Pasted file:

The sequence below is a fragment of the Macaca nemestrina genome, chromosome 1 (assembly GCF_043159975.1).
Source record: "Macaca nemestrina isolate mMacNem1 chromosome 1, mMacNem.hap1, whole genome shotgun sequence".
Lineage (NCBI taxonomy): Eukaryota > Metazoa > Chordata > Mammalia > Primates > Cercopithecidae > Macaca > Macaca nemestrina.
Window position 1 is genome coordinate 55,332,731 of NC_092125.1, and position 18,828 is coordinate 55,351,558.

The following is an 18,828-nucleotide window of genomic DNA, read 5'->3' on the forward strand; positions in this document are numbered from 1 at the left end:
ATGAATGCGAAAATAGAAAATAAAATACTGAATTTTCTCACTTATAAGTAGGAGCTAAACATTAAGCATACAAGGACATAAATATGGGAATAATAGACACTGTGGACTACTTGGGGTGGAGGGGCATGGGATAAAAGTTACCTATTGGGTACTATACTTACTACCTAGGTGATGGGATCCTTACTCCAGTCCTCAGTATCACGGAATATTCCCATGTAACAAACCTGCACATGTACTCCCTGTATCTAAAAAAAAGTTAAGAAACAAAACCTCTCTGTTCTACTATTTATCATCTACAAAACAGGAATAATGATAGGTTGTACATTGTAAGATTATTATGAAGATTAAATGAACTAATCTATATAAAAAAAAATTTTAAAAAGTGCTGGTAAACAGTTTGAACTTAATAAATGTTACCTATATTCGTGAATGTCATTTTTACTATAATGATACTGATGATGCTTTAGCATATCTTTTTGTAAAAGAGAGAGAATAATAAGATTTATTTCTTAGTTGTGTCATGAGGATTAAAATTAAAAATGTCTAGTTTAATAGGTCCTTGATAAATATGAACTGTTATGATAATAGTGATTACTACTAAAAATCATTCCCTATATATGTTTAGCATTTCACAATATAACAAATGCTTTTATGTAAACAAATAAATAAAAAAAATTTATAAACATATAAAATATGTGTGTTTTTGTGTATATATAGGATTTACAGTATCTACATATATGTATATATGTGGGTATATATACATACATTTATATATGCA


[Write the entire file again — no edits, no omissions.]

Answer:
The sequence below is a fragment of the Macaca nemestrina genome, chromosome 1 (assembly GCF_043159975.1).
Source record: "Macaca nemestrina isolate mMacNem1 chromosome 1, mMacNem.hap1, whole genome shotgun sequence".
Lineage (NCBI taxonomy): Eukaryota > Metazoa > Chordata > Mammalia > Primates > Cercopithecidae > Macaca > Macaca nemestrina.
Window position 1 is genome coordinate 55,332,731 of NC_092125.1, and position 18,828 is coordinate 55,351,558.

The following is an 18,828-nucleotide window of genomic DNA, read 5'->3' on the forward strand; positions in this document are numbered from 1 at the left end:
ATGAATGCGAAAATAGAAAATAAAATACTGAATTTTCTCACTTATAAGTAGGAGCTAAACATTAAGCATACAAGGACATAAATATGGGAATAATAGACACTGTGGACTACTTGGGGTGGAGGGGCATGGGATAAAAGTTACCTATTGGGTACTATACTTACTACCTAGGTGATGGGATCCTTACTCCAGTCCTCAGTATCACGGAATATTCCCATGTAACAAACCTGCACATGTACTCCCTGTATCTAAAAAAAAGTTAAGAAACAAAACCTCTCTGTTCTACTATTTATCATCTACAAAACAGGAATAATGATAGGTTGTACATTGTAAGATTATTATGAAGATTAAATGAACTAATCTATATAAAAAAAAATTTTAAAAAGTGCTGGTAAACAGTTTGAACTTAATAAATGTTACCTATATTCGTGAATGTCATTTTTACTATAATGATACTGATGATGCTTTAGCATATCTTTTTGTAAAAGAGAGAGAATAATAAGATTTATTTCTTAGTTGTGTCATGAGGATTAAAATTAAAAATGTCTAGTTTAATAGGTCCTTGATAAATATGAACTGTTATGATAATAGTGATTACTACTAAAAATCATTCCCTATATATGTTTAGCATTTCACAATATAACAAATGCTTTTATGTAAACAAATAAATAAAAAAAATTTATAAACATATAAAATATGTGTGTTTTTGTGTATATATAGGATTTACAGTATCTACATATATGTATATATGTGGGTATATATACATACATTTATATATGCA